American Gothic: e16 – Dr Death Takes a Holiday

As I remember it happening, though not the shape of it, this episode is Dr Matt Crower and Jake Weber’s swansong, as Billy Peale and John Mese are promoted into the cast as his direct replacement, for the last six episodes of the series.

At the time, having no knowledge of how the series was faring in America, and knowing only that it was consistently absorbing and effective, I thought it a daring, even progressive move: changing a central cast member in mid-season, showcasing a change of alignment, as Selena Combs begins a movement from Sheriff Buck’s camp into the opposition ranks.

Now, with much more information available as to the show’s history, I’m seeing this from the opposite side. We’re two-thirds of the way through a season which is failing commercially, with renewal an ever fainter prospect. Much as I like Jake Weber in this role, much as he stands out as the Yankee in the South (not that anyone except Buck seems to hold that against him), it’s clear that Weber was too laid-back, too quiet, too soft to be a real focus of opposition to our over-powerful villain.

So, ring the changes, bring in a more pro-actively strong protagonist, stir things up, create new interest. Billy Peale will do all of that, even as he comes over as a laid-back Southerner. Matt Crower is broken by Lucas Buck, he’s pushed aside, more than neutralised, finished. Apparently, if there had been a season 2, there were plans to bring him back, but in the context of this episode, I cannot see how, plausibly, he could have been re-inserted, except as an occasional, recurring character.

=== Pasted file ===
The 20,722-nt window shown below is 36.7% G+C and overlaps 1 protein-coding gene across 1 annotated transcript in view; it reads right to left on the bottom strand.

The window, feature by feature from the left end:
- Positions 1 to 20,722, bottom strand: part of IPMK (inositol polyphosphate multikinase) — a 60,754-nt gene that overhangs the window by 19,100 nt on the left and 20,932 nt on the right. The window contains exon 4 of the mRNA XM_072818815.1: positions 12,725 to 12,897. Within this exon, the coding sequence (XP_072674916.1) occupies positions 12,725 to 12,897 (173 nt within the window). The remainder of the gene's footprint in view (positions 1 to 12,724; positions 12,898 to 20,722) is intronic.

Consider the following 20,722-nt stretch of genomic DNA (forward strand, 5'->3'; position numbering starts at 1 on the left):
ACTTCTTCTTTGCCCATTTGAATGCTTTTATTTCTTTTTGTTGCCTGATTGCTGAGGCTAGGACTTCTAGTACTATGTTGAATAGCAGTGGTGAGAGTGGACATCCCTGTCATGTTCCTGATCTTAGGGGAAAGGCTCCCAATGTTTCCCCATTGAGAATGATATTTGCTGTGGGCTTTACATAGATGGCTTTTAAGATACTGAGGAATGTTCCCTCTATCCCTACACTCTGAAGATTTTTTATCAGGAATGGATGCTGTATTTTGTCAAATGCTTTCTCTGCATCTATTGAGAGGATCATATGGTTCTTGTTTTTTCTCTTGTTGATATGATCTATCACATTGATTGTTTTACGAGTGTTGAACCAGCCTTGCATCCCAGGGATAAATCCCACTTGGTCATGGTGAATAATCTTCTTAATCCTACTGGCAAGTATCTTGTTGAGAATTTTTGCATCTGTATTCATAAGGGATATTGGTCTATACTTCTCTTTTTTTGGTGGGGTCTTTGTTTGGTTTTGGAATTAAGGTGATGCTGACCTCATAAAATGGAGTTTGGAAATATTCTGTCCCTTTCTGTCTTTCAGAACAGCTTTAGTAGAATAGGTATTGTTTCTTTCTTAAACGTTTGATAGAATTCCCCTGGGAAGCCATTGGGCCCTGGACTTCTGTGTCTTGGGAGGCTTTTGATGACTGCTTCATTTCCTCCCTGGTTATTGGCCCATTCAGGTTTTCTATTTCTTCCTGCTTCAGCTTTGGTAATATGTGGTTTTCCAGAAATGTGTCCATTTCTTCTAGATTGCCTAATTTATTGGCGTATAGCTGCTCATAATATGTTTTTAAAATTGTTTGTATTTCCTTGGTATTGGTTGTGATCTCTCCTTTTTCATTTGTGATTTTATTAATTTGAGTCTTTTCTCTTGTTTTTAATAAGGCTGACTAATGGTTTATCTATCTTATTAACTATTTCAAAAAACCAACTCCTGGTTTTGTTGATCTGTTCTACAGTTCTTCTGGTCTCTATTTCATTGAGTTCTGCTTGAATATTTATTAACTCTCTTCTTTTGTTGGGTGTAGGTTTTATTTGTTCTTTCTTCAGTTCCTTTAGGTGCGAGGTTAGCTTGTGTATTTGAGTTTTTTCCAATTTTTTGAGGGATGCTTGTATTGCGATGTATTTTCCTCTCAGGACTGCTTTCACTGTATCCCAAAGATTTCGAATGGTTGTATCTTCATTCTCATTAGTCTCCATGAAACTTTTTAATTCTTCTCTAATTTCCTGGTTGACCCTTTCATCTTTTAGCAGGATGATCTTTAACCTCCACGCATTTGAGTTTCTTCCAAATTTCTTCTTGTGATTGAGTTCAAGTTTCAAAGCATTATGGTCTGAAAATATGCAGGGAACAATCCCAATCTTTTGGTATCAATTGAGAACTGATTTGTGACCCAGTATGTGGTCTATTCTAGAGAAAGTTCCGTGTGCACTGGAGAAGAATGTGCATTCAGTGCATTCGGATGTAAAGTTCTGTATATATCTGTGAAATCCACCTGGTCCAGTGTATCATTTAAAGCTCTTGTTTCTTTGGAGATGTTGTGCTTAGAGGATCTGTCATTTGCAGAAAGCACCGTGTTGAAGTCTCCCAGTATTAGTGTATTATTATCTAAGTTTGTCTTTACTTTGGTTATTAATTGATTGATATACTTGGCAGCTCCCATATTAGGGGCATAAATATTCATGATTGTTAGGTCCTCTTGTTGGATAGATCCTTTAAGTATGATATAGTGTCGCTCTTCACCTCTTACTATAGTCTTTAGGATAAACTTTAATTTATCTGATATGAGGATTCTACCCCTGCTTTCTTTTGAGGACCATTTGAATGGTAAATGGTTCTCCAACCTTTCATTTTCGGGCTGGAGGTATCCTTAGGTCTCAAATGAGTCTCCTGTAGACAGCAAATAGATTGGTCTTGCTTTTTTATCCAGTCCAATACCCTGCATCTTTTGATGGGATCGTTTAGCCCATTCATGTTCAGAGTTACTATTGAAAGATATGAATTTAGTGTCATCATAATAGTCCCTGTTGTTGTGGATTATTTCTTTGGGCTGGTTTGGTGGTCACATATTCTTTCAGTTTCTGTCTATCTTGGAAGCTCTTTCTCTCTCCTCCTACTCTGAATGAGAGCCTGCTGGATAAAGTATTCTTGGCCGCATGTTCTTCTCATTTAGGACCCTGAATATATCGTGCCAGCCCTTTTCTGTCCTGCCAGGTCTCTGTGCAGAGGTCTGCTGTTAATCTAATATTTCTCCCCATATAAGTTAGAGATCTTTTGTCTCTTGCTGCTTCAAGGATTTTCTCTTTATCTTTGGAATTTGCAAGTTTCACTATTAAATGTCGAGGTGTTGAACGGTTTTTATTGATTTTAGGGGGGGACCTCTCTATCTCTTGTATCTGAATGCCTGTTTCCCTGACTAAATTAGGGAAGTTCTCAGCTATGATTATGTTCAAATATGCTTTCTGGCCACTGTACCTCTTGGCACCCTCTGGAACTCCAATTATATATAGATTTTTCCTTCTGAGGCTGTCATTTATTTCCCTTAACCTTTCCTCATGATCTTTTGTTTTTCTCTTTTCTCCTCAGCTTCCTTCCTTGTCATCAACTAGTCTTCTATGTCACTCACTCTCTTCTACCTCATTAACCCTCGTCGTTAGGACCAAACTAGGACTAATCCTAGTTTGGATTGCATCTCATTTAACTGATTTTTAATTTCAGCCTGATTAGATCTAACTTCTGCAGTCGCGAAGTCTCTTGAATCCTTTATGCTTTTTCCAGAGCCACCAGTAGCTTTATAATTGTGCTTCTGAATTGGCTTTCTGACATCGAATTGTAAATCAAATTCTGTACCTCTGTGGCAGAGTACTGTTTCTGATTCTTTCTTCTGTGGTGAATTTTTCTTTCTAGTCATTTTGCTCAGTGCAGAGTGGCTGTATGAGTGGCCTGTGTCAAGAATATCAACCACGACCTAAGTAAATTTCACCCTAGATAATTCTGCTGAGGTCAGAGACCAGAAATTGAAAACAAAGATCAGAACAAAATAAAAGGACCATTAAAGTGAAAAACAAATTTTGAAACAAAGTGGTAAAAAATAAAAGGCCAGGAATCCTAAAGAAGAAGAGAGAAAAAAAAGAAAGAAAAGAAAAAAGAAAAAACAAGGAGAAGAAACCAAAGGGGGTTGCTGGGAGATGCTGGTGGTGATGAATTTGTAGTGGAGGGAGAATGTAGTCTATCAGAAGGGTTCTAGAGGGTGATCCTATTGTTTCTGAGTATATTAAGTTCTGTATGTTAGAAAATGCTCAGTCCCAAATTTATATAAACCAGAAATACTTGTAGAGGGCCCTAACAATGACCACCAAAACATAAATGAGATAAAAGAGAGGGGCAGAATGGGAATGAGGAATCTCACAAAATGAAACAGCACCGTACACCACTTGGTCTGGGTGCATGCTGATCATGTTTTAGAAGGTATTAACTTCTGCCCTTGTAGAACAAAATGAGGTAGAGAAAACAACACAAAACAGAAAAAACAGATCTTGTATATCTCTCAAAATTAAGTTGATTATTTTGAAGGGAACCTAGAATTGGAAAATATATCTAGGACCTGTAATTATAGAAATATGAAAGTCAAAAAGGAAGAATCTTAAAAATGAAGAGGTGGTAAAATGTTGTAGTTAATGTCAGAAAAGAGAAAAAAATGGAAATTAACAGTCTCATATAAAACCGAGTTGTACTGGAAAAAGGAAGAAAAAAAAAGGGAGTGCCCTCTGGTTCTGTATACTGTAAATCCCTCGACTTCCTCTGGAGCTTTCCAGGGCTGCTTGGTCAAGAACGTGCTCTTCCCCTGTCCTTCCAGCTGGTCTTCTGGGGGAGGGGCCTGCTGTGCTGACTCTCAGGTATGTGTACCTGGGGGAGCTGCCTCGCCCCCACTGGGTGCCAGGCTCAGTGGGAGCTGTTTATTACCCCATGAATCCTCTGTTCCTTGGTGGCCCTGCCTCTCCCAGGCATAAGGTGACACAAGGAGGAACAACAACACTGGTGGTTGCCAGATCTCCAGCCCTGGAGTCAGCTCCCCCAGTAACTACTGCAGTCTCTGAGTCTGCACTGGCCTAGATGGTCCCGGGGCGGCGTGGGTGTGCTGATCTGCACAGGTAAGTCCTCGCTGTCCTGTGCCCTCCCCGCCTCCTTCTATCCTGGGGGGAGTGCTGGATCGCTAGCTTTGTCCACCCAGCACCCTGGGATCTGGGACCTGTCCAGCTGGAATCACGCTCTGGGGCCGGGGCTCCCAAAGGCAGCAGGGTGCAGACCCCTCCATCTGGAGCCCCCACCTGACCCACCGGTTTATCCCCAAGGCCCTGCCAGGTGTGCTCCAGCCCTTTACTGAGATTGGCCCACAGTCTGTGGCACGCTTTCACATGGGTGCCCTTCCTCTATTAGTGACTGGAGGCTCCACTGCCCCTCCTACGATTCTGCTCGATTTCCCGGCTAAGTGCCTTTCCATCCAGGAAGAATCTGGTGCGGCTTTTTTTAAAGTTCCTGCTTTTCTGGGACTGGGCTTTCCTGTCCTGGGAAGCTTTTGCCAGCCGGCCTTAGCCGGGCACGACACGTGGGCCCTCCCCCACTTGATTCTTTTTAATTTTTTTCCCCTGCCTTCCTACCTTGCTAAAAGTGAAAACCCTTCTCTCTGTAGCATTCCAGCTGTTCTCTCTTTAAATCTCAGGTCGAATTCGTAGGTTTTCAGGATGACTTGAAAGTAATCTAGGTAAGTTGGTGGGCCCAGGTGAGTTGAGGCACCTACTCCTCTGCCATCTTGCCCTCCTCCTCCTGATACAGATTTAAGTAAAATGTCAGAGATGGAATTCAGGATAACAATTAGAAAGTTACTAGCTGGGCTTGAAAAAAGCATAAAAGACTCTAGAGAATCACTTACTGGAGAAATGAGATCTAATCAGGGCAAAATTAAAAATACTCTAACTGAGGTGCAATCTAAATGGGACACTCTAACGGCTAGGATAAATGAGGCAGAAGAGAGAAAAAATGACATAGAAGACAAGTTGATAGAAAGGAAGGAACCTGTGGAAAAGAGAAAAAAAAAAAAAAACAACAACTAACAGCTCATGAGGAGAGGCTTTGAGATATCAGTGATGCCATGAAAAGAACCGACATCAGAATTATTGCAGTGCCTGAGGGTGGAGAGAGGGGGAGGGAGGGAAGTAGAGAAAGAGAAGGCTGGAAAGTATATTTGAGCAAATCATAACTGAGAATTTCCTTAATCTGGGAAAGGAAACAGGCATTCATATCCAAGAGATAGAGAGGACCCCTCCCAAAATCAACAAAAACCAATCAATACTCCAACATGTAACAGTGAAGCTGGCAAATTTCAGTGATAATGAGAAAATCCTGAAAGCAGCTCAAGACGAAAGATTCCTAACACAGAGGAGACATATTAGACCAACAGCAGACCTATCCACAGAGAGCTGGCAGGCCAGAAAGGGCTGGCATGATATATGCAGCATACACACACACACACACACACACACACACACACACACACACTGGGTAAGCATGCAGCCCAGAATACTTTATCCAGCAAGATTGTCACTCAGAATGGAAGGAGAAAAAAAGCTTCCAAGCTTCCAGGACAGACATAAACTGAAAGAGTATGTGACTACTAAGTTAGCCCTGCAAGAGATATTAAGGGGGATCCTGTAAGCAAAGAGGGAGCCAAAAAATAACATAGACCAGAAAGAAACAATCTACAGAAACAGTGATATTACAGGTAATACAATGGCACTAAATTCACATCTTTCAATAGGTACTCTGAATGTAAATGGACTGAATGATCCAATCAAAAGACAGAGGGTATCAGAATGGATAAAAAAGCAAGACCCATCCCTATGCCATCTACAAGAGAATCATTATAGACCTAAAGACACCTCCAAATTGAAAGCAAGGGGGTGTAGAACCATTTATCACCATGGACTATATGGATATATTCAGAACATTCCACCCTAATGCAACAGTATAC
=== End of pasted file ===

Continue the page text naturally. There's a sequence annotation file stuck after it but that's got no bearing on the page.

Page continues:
Weber’s send-off comes in an incredibly strong episode. It begins with him producing X-Ray pictures at the Sheriff’s office showing clearly Merlyn Temple’s broken neck, refuting the killed-with-a-shovel official cause of death. Buck decides to take steps against Dr Matt, once and for all, and, building upon last week’s fever-induced hallucinations, tries to get Judge Ketteridge to sign committal papers on him. The Judge, being a principled man, refuses to do so.

Buck, being an unprincipled man, save for the principle of what-I-wants-I-get, exploits the gambling habit of the Judge’s pretty young wife, Charlotte, in a tense poker scene that sees her wipe herself out: the Judge comes home to find her in the bath, her wrists slashed. Not dead, though: and in return for Lucas clearing things up in some unexplained manner, he signs.

(At the risk of being accused of hypocrisy, whilst I’ve several times railed at Deep Space Nine for the laziness of not showing things, I have no problems with what’s essentially the same issue here. Deep Space Nine is an SF series, taking place in a scientific, rational universe, that frequently glosses over questions central to a scientific, rational story. American Gothic is a supernatural oriented horror story in which rational explanations are antithetic to its tone, and where atmosphere and a sense of mystery are central to its main character. In addition, the element of the Judge and his wife, though given weight by the lengthy and horrifying Poker game scene, are a side-issue, which would become distractingly complex if it bogged itself down in such detail.)